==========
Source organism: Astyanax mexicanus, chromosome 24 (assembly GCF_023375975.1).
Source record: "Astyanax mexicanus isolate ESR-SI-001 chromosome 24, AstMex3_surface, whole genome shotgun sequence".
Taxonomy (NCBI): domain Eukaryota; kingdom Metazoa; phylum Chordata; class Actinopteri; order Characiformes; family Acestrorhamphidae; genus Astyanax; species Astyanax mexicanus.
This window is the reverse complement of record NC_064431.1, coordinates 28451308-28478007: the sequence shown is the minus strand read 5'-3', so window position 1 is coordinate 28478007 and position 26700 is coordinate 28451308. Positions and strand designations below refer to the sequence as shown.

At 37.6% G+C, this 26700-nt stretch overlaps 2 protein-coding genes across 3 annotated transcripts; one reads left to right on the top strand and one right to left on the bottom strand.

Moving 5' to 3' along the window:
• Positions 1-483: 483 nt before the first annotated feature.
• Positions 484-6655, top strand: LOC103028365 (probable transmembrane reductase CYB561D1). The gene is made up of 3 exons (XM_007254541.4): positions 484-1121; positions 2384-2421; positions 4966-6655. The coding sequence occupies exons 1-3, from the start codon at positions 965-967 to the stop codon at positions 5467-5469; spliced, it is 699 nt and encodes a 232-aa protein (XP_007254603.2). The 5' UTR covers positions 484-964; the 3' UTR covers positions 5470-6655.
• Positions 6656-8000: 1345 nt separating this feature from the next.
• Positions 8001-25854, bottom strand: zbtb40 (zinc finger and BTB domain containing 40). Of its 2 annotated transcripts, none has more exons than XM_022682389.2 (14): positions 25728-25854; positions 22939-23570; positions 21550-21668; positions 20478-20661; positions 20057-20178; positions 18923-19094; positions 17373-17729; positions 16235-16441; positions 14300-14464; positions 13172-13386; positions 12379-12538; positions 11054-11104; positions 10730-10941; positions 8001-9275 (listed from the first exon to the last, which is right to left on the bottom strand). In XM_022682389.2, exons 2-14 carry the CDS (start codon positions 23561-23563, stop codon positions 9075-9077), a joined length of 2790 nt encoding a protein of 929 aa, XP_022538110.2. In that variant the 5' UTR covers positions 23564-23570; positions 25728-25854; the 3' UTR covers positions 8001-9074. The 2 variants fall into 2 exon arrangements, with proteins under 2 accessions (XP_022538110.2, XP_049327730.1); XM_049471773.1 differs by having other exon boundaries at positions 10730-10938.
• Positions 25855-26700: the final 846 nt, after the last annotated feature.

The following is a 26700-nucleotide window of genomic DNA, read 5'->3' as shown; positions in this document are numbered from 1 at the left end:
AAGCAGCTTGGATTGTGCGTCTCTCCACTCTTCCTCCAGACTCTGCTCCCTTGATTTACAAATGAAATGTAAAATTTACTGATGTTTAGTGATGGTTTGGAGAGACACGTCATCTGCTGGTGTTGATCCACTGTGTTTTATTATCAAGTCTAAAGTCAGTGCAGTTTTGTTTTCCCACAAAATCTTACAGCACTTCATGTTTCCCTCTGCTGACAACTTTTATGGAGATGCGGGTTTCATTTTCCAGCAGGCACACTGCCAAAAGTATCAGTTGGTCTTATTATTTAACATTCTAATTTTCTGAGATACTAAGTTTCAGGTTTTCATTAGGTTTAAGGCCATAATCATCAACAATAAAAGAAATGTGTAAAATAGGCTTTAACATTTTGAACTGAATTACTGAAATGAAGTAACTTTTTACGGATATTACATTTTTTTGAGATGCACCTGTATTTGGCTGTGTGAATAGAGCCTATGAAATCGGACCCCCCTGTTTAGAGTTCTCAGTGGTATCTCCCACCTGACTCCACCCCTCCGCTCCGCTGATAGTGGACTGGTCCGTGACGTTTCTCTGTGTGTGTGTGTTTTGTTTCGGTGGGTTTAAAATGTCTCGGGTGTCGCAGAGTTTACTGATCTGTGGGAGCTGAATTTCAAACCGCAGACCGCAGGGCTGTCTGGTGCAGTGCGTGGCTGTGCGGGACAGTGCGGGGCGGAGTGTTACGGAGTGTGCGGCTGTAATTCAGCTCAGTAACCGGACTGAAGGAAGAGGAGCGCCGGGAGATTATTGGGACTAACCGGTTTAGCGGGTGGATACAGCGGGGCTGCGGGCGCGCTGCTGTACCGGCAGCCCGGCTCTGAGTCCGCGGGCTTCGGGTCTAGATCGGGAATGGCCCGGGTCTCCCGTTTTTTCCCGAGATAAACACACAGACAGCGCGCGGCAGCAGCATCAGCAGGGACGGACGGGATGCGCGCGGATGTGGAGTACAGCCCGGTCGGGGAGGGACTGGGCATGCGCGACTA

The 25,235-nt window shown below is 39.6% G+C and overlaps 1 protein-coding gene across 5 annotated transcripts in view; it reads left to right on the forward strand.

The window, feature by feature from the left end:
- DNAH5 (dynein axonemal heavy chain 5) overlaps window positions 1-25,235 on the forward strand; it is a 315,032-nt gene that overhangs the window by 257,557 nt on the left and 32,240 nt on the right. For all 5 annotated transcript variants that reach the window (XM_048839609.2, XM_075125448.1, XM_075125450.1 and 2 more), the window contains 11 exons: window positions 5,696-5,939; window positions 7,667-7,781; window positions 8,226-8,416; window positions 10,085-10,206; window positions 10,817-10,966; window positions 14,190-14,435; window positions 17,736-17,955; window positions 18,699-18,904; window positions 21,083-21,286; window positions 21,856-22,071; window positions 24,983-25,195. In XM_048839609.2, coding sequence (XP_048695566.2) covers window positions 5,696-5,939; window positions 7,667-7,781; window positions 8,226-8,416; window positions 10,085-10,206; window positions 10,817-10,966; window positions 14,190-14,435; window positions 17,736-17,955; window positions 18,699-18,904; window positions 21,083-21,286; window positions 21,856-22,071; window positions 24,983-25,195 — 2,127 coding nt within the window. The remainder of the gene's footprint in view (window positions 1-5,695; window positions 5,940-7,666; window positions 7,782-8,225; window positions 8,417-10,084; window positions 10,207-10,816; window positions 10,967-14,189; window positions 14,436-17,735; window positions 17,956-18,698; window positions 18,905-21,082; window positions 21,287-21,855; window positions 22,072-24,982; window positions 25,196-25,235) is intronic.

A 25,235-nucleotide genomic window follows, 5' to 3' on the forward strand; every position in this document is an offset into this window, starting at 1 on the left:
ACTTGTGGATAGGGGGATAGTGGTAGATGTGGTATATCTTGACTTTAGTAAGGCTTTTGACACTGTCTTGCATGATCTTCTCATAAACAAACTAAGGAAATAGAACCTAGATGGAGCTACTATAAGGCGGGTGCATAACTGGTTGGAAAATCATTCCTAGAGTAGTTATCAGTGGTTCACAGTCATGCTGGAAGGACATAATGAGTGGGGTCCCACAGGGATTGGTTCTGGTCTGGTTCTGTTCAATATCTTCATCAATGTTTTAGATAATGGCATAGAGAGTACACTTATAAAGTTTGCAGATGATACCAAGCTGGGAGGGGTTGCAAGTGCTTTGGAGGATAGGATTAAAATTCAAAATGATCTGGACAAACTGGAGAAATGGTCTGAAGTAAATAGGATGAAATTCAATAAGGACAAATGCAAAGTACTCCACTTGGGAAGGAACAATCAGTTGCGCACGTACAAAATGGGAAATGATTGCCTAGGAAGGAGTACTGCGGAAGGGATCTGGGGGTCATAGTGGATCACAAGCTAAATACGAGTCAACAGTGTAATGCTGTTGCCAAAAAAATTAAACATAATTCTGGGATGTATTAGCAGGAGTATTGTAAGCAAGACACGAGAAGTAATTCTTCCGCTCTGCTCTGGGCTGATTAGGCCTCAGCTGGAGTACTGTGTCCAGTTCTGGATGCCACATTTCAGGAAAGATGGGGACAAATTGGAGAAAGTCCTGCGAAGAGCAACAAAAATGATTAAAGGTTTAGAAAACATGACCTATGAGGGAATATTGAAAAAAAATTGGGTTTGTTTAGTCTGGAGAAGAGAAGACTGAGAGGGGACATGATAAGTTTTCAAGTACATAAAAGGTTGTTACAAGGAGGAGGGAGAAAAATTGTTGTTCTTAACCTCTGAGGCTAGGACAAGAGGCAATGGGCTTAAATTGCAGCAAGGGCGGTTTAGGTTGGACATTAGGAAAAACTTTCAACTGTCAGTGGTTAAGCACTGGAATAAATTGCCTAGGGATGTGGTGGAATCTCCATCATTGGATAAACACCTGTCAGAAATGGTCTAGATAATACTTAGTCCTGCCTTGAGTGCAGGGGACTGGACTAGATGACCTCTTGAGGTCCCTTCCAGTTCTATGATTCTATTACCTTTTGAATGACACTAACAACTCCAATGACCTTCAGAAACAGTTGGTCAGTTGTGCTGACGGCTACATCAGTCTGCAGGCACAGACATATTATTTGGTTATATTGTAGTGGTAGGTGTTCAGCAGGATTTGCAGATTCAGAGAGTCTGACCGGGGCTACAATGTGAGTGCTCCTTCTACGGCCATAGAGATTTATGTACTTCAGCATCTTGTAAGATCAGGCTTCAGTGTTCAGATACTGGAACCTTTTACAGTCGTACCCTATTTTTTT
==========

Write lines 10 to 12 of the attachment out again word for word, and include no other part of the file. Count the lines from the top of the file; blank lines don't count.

• Positions 8001-25854, bottom strand: zbtb40 (zinc finger and BTB domain containing 40). Of its 2 annotated transcripts, none has more exons than XM_022682389.2 (14): positions 25728-25854; positions 22939-23570; positions 21550-21668; positions 20478-20661; positions 20057-20178; positions 18923-19094; positions 17373-17729; positions 16235-16441; positions 14300-14464; positions 13172-13386; positions 12379-12538; positions 11054-11104; positions 10730-10941; positions 8001-9275 (listed from the first exon to the last, which is right to left on the bottom strand). In XM_022682389.2, exons 2-14 carry the CDS (start codon positions 23561-23563, stop codon positions 9075-9077), a joined length of 2790 nt encoding a protein of 929 aa, XP_022538110.2. In that variant the 5' UTR covers positions 23564-23570; positions 25728-25854; the 3' UTR covers positions 8001-9074. The 2 variants fall into 2 exon arrangements, with proteins under 2 accessions (XP_022538110.2, XP_049327730.1); XM_049471773.1 differs by having other exon boundaries at positions 10730-10938.
• Positions 25855-26700: the final 846 nt, after the last annotated feature.

The following is a 26700-nucleotide window of genomic DNA, read 5'->3' as shown; positions in this document are numbered from 1 at the left end: